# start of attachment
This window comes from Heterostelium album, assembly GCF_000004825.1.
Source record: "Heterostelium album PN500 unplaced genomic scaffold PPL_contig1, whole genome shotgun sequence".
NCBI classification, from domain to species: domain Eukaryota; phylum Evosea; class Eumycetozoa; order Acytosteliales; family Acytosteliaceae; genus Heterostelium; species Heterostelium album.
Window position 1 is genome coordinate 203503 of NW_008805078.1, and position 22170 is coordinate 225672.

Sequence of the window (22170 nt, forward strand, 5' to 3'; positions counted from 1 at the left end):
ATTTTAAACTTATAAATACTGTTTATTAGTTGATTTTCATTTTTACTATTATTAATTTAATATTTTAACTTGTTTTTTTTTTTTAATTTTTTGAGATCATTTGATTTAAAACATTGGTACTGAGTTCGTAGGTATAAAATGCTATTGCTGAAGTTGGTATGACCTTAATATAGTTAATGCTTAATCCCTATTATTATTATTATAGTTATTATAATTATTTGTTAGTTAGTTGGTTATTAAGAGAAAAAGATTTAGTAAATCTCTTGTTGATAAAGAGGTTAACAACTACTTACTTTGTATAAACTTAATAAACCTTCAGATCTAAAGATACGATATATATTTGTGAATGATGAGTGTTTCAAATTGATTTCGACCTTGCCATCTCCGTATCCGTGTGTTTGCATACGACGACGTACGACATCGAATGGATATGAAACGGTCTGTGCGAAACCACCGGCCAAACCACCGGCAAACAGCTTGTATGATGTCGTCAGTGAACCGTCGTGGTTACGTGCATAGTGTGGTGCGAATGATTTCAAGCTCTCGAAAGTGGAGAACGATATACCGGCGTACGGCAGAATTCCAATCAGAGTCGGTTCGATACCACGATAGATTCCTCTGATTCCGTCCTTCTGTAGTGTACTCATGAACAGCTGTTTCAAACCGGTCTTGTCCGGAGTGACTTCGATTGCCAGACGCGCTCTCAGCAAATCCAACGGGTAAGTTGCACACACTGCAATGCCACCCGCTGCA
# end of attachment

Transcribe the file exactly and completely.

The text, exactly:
This window comes from Heterostelium album, assembly GCF_000004825.1.
Source record: "Heterostelium album PN500 unplaced genomic scaffold PPL_contig1, whole genome shotgun sequence".
NCBI classification, from domain to species: domain Eukaryota; phylum Evosea; class Eumycetozoa; order Acytosteliales; family Acytosteliaceae; genus Heterostelium; species Heterostelium album.
Window position 1 is genome coordinate 203503 of NW_008805078.1, and position 22170 is coordinate 225672.

Sequence of the window (22170 nt, forward strand, 5' to 3'; positions counted from 1 at the left end):
ATTTTAAACTTATAAATACTGTTTATTAGTTGATTTTCATTTTTACTATTATTAATTTAATATTTTAACTTGTTTTTTTTTTTTAATTTTTTGAGATCATTTGATTTAAAACATTGGTACTGAGTTCGTAGGTATAAAATGCTATTGCTGAAGTTGGTATGACCTTAATATAGTTAATGCTTAATCCCTATTATTATTATTATAGTTATTATAATTATTTGTTAGTTAGTTGGTTATTAAGAGAAAAAGATTTAGTAAATCTCTTGTTGATAAAGAGGTTAACAACTACTTACTTTGTATAAACTTAATAAACCTTCAGATCTAAAGATACGATATATATTTGTGAATGATGAGTGTTTCAAATTGATTTCGACCTTGCCATCTCCGTATCCGTGTGTTTGCATACGACGACGTACGACATCGAATGGATATGAAACGGTCTGTGCGAAACCACCGGCCAAACCACCGGCAAACAGCTTGTATGATGTCGTCAGTGAACCGTCGTGGTTACGTGCATAGTGTGGTGCGAATGATTTCAAGCTCTCGAAAGTGGAGAACGATATACCGGCGTACGGCAGAATTCCAATCAGAGTCGGTTCGATACCACGATAGATTCCTCTGATTCCGTCCTTCTGTAGTGTACTCATGAACAGCTGTTTCAAACCGGTCTTGTCCGGAGTGACTTCGATTGCCAGACGCGCTCTCAGCAAATCCAACGGGTAAGTTGCACACACTGCAATGCCACCCGCTGCA